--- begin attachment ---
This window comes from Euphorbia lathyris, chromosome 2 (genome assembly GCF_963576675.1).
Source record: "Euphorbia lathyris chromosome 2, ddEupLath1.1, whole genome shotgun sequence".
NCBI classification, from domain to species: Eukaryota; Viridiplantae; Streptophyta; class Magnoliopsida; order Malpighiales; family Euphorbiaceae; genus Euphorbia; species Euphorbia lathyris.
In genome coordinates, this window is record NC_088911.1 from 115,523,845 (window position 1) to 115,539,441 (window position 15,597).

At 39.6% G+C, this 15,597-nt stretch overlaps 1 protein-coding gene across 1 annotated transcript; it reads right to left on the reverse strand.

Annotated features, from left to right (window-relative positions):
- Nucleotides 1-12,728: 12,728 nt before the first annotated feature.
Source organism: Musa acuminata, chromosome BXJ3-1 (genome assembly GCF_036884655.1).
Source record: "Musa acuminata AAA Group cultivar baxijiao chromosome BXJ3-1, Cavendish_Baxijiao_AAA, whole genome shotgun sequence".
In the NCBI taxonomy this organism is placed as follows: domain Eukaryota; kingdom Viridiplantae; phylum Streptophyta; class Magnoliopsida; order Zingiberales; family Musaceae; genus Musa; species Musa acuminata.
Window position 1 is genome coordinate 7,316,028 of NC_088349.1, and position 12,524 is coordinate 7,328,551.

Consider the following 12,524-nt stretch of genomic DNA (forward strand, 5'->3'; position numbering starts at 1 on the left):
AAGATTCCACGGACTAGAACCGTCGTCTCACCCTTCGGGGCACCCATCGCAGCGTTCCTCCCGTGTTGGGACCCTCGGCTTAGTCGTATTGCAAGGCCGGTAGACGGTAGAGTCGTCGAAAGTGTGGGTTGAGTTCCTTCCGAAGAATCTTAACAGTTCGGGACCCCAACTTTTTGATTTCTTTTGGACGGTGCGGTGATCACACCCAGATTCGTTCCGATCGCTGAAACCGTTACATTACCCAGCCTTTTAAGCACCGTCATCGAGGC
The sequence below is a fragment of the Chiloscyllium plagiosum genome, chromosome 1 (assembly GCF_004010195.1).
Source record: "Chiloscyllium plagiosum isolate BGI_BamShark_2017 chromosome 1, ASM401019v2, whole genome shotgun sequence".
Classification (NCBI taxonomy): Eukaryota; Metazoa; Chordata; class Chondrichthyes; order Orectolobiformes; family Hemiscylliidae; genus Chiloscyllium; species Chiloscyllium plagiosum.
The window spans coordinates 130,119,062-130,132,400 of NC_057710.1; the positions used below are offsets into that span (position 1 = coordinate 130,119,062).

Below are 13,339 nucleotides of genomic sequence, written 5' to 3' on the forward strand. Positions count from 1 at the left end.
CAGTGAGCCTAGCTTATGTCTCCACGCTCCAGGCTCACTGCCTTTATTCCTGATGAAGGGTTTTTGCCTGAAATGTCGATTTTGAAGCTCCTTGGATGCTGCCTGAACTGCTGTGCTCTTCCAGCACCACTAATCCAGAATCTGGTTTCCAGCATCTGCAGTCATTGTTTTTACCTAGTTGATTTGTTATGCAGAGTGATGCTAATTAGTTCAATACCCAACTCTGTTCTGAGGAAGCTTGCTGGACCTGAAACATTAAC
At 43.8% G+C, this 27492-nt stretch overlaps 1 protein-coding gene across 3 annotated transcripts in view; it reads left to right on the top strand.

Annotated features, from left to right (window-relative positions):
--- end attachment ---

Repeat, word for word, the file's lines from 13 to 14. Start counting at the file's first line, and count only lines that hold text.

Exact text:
AAGATTCCACGGACTAGAACCGTCGTCTCACCCTTCGGGGCACCCATCGCAGCGTTCCTCCCGTGTTGGGACCCTCGGCTTAGTCGTATTGCAAGGCCGGTAGACGGTAGAGTCGTCGAAAGTGTGGGTTGAGTTCCTTCCGAAGAATCTTAACAGTTCGGGACCCCAACTTTTTGATTTCTTTTGGACGGTGCGGTGATCACACCCAGATTCGTTCCGATCGCTGAAACCGTTACATTACCCAGCCTTTTAAGCACCGTCATCGAGGC
The sequence below is a fragment of the Chiloscyllium plagiosum genome, chromosome 1 (assembly GCF_004010195.1).